It has been revealed that Floyd Landis has filed a lawsuit under federal ‘whistleblower’ legislation against Lance Armstrong and other people formerly involved with the US Postal Service cycling team. The news has prompting speculation that the US Justice Department is considering opening its now investigation into the team’s affairs, which are also being investigated by Jeff Novitzky of the Food & Drug Administration (FDA).
Armstrong’s advisors have responded by saying that any such enquiry would be a waste of taxpayer’s dollars and that Landis is only interested in money, consistent with the approach they have taken since May this year when the latter first made public his allegations of the use of illegal drugs use against the seven-time Tour de France winner.
When he made those accusations, which were also directed at other members of the US Postal Service set-up including team manager Johan Bruyneel, Landis also confessed to his own drug use after four years of denial, including a costly battle through the courts part-funded by fans who had believed his protestations of innocence.
According to The Wall Street Journal, Landis, who himself won the Tour de France in 2006 following what turned out to be Armstrong’s temporary retirement from cycling, has filed his claim under the federal False Claims Act, legislation that enables citizens to bring a lawsuit if they believe the government has been defrauded.
Under that law, the US government has the option to intervene in a lawsuit, in effect prosecuting the case on its own behalf. Should it decide not to exercise that option, the person bringing the action – Landis in this case – is free to continue to carry it on alone.
The newspaper reported that last week, a lawyer from the US Justice Department’s litigation branch had asked for documents related to a 2005 arbitration hearing which included allegations of drug use against Armstrong, as had a US Postal inspector. It added that it was not clear whether the request from the US Justice Department lawyer was connected to the whistleblower case, although that would seem a logical inference to draw.
While the lawsuit has been delivered under seal, and its contents are therefore not yet public, it is believed that Landis will have alleged that since the US Postal Service is a federal agency, use of money obtained through its sponsorship of the cycling team, managed by Tailwind Spors, to fund a doping programme would constitute fraud against the government.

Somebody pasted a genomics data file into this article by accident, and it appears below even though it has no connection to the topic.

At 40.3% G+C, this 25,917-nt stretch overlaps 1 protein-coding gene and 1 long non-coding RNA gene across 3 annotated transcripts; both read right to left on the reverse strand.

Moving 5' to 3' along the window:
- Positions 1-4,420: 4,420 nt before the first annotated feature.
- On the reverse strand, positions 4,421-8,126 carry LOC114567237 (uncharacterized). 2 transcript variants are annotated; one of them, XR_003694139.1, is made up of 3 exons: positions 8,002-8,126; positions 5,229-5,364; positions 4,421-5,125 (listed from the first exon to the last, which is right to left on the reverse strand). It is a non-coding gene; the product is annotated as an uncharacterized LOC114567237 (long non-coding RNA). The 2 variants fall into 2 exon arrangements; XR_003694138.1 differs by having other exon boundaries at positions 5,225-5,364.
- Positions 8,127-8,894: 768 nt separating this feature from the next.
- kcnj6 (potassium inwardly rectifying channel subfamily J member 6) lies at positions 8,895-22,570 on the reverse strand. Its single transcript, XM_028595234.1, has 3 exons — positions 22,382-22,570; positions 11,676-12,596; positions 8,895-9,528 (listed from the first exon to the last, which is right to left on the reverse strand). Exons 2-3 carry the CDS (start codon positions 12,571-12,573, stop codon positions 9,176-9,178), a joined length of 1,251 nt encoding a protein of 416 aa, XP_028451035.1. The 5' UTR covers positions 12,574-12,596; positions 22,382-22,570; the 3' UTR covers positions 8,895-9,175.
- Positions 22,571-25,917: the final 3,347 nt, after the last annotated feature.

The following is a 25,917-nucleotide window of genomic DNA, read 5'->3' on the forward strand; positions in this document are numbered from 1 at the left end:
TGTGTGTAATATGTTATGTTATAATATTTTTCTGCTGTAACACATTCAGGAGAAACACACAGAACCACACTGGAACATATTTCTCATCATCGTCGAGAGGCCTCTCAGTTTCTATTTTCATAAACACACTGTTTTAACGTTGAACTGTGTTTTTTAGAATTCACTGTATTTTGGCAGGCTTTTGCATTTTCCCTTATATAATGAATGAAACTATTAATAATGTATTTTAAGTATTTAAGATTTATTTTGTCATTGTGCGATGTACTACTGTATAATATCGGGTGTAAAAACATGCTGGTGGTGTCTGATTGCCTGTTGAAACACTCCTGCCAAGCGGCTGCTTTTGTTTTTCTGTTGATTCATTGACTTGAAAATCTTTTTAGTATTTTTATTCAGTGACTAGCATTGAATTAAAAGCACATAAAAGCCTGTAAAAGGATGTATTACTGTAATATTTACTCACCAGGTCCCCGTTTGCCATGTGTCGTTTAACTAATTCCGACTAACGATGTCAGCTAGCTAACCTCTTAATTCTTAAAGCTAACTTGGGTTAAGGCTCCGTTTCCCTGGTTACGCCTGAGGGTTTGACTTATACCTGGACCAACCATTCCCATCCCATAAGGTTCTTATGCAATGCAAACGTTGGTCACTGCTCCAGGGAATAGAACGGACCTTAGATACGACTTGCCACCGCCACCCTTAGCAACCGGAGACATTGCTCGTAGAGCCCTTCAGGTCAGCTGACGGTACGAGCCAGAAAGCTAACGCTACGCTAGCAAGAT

The newspaper said that according to a sponsorship agreement it had seen, US Postal Service had paid $30.6 million to Tailwind between 2001 and 2004. It added that the agreement contined provisions "negative publicity" through "alleged possession, use or sale of banned substances," whether by cyclists or team staff, would amount to an "event of default," as did failing to take "action" against a rider in breach of provisions in the agreement to ethics or drugs.
The Wall Street Journal said that Landis had declined to comment on the reported lawsuit, and quoted a spokesman for the US Justice Department as saying: "Since this matter is under review by the Department of Justice, the Postal Service will have nothing to say until this review is completed."
Meanwhile, a spokesman for Armstrong, who has consistently denied doping allegations made by Landis and others, said: "What remains a complete mystery is why the government would devote a penny of the taxpayer's money to help Floyd Landis," calling him “an epic cheater."
Turning to the fact that under whisteblower legislation, Landis could stand to collect 30% of any amounts recovered by the government, the spokesman added: "This news that Floyd Landis is in this for the money reconfirms everything we all knew about Landis."
The reported whistleblower action is separate to the criminal investigation being conducted into use of performance enhancing substances and fraud in cycling, centered around Armstrong and US Postal, by the US Attorney’s Office in Los Angeles, which is being led by FDA Special Agent Novitzky, who previously successfully led the BALCO anti-doping enquiry.
Simon has been news editor at road.cc since 2009, reporting on 10 editions and counting of pro cycling’s biggest races such as the Tour de France, stories on issues including infrastructure and campaigning, and interviewing some of the biggest names in cycling. A law and languages graduate, published translator and former retail analyst, his background has proved invaluable in reporting on issues as diverse as cycling-related court cases, anti-doping investigations, and the bike industry. He splits his time between London and Cambridge, and loves taking his miniature schnauzer Elodie on adventures in the basket of her Elephant Bike.